Sotomayor Decries ‘Shoot First And Think Later’ Approach To Police Shootings

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Kevin Daley Supreme Court correspondent
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  • The Supreme Court has granted immunity to a police officer who shot a mentally ill woman outside her home.
  • Justice Sonia Sotomayor said the decision keeps with a “disturbing trend” of the high court shielding serious police misconduct.
  • The case was occasioned in 2010 when a University of Arizona police officer responded to a call of a woman brandishing a knife.

The U.S. Supreme Court Monday granted immunity to a police officer who shot a mentally ill woman outside her home in 2010, prompting a fervent dissent from Justice Sonia Sotomayor.

The justice said Monday’s decision keeps with a “disturbing trend” in which the high court continuously shields serious police misconduct from civil liability.

“Its decision is not just wrong on the law; it also sends an alarming signal to law enforcement officers and the public,” she wrote. “It tells officers that they can shoot first and think later, and it tells the public that palpably unreasonable conduct will go unpunished.”

The case was occasioned in 2010 when University of Arizona police officer Andrew Kisela responded to a “check welfare” call, after a neighbor called 911 to report a woman brandishing a knife was behaving erratically and hacking at a tree. Kisela and two other officers arrived at the scene to find the woman, Amy Hughes, emerging from her home with a knife in her hand. She was approaching her roommate, Sharon Chadwick, who was standing in the driveway.

Accounts differ as to the events that immediately followed, but the confrontation concluded with Kisela shooting Hughes four times. Hughes has a history of mental illness, of which the officers on scene were unaware.

Hughes claimed the shooting violated the Constitution, and she sued Kisela for damages. The 9th U.S. Circuit Court of Appeals found in her favor, prompting Kisela’s appeal to the Supreme Court.

In an unsigned opinion, the high court reversed the 9th Circuit’s decision without briefing or argument. This practice, known as summary reversal, is generally reserved for clear errors of law. The Court found Kisela was entitled to qualified immunity, which protects police officers from civil damages provided the conduct at issue does not violate a clearly-established right. This requires courts to determine whether a “reasonable officer” would have known the relevant actions were unlawful.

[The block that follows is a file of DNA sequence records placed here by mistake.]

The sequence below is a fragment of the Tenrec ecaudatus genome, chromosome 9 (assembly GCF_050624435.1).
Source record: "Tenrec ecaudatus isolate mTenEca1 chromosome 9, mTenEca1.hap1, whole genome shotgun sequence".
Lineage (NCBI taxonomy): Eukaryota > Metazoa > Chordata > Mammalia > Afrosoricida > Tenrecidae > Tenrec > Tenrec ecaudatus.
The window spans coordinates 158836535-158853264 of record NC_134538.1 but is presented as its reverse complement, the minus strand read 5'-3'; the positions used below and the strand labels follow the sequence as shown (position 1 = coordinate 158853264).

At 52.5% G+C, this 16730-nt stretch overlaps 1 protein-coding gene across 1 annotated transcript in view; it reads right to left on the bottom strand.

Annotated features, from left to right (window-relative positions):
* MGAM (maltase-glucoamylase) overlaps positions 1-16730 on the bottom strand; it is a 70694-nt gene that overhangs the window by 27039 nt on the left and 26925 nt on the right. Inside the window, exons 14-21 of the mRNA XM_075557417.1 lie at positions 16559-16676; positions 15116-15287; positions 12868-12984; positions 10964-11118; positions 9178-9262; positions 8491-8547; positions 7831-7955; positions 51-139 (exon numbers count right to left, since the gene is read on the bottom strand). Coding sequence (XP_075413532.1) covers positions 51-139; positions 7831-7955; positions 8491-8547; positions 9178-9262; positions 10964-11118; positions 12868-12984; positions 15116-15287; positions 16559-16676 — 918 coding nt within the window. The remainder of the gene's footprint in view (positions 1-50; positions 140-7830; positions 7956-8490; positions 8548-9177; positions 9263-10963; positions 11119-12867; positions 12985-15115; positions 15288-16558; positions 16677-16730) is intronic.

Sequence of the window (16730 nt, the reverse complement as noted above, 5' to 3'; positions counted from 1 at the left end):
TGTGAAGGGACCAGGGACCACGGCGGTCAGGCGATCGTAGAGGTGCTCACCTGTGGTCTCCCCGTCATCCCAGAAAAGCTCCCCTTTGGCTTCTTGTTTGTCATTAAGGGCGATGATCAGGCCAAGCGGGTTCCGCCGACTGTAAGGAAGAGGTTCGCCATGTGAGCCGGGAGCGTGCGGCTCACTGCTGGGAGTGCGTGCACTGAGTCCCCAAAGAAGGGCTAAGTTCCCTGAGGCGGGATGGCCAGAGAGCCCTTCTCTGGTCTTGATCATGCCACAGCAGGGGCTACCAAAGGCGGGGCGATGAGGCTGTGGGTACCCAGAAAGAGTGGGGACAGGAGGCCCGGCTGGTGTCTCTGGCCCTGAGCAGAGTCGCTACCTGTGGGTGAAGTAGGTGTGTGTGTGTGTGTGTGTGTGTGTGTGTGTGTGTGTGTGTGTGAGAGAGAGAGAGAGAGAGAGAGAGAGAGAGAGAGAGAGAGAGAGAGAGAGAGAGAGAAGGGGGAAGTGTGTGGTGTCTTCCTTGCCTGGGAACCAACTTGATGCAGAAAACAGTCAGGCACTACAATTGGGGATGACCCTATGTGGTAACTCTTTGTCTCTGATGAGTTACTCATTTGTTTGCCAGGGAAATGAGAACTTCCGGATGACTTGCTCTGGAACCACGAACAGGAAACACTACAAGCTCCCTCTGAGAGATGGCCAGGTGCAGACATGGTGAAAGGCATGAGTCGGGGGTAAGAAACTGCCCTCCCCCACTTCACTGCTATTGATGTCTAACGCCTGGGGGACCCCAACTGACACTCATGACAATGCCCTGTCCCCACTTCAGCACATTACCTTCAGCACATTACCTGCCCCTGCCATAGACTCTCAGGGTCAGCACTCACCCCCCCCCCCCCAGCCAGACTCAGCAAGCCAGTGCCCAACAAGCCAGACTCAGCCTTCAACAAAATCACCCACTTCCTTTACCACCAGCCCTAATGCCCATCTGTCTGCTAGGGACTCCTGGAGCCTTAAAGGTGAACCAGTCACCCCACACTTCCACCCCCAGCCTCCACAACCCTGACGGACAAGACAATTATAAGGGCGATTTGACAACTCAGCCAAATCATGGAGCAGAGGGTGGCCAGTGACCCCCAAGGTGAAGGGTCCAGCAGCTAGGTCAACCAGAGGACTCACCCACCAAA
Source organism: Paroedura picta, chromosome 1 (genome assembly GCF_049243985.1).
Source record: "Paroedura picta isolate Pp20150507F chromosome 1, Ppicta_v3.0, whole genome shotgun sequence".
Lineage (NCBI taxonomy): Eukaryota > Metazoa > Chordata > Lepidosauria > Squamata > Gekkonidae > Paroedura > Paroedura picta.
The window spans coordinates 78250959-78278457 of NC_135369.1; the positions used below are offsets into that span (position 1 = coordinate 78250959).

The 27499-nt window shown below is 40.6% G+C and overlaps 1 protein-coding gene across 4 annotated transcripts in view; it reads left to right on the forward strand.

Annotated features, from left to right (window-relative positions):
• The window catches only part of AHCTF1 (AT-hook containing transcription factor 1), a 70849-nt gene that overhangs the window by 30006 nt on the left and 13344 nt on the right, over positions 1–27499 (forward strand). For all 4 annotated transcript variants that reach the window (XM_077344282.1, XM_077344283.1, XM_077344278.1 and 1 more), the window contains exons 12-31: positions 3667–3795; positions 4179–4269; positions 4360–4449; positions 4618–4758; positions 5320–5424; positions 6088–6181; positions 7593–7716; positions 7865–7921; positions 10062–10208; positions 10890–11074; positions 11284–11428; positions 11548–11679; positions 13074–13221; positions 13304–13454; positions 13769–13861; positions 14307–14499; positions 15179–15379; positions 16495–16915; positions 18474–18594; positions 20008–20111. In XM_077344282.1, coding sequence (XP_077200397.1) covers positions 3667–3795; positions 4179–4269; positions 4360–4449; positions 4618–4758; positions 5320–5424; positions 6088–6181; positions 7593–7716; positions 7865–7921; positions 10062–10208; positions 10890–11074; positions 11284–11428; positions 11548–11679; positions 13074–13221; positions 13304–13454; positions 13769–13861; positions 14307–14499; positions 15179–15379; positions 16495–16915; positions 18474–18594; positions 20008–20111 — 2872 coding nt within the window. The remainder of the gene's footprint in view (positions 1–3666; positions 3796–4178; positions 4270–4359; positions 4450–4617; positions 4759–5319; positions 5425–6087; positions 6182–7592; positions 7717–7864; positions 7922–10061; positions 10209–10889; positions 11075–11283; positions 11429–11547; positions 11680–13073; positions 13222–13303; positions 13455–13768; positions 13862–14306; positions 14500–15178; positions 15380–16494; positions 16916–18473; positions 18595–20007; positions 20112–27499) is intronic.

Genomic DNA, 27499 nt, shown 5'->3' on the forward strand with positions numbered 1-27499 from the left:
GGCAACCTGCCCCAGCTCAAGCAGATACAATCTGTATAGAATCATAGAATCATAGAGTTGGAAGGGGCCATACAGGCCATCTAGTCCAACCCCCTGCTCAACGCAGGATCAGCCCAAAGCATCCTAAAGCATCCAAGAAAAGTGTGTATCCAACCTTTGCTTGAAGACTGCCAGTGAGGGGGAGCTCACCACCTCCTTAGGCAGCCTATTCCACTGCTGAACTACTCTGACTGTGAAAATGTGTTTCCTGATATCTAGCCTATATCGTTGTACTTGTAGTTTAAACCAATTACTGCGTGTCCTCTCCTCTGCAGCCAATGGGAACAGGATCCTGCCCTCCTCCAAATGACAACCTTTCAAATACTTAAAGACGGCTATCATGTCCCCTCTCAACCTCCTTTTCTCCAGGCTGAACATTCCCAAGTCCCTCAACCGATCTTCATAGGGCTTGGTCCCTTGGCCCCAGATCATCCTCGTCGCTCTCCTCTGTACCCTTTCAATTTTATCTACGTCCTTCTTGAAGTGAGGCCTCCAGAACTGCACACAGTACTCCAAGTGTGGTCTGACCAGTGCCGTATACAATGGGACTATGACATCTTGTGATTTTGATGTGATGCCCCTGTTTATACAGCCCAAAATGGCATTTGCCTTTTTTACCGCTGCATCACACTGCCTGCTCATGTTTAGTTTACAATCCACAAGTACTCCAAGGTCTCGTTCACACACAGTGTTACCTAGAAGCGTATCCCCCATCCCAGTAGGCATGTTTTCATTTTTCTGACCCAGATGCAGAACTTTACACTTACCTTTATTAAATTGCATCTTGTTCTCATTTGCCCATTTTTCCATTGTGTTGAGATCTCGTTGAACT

In finding for the officer, the Court emphasized the quick time frame in which events unfolded, as well as the fact that Hughes was standing in immediate proximity to a defenseless civilian. They also noted the 9th Circuit sanctioned a police shooting in a similar case, in which officers fired on a non-compliant man carrying a sword near the entrance to a private residence.

Sotomayor dissented from the decision, joined by Justice Ruth Bader Ginsburg. While arguing the majority misapprehends the case’s facts and the relevant law, she went on to criticize her colleagues for their one-sided enforcement of the qualified immunity rule. Though the justices often reverse lower courts who mistakenly deny officers immunity, they almost never intervene to correct a lower court that wrongly awarded it.

“This Court routinely displays an unflinching willingness ‘to summarily reverse courts for wrongly denying officers the protection of qualified immunity’ but ‘rarely intervenes where courts wrongly afford officers the benefit of qualified immunity in these same cases,'” she wrote.

“Such a one-sided approach to qualified immunity transforms the doctrine into an absolute shield for law enforcement officers, gutting the deterrent effect of the Fourth Amendment,” she added.

Justice Clarence Thomas has criticized the doctrine on slightly different grounds. He argued modern qualified immunity cases are increasingly divorced from their historical roots in a 2017 opinion.

Writing at the Volokh Conspiracy after Monday’s decision, University of Chicago Law School professor Will Baude noted the Court’s vigorous defense of qualified immunity is somewhat unusual. Most police shooting cases are intensely subjective and fact-specific, where the Supreme Court’s primary task is to craft general rules dictating the resolution of many different cases. Baude’s scholarship was cited in Sotomayor’s dissent.

“It is worth noting that the Court treats qualified immunity not just as ordinary settled law, but as an area of law so important that it is worth deciding a series of factbound cases that would never earn the Court’s attention if they involved a different legal issue,” he wrote. “Moreover, the Court seems uninterested or unable to find such cases where a lower court wrongly denied relief to a person whose constitutional rights were violated.”

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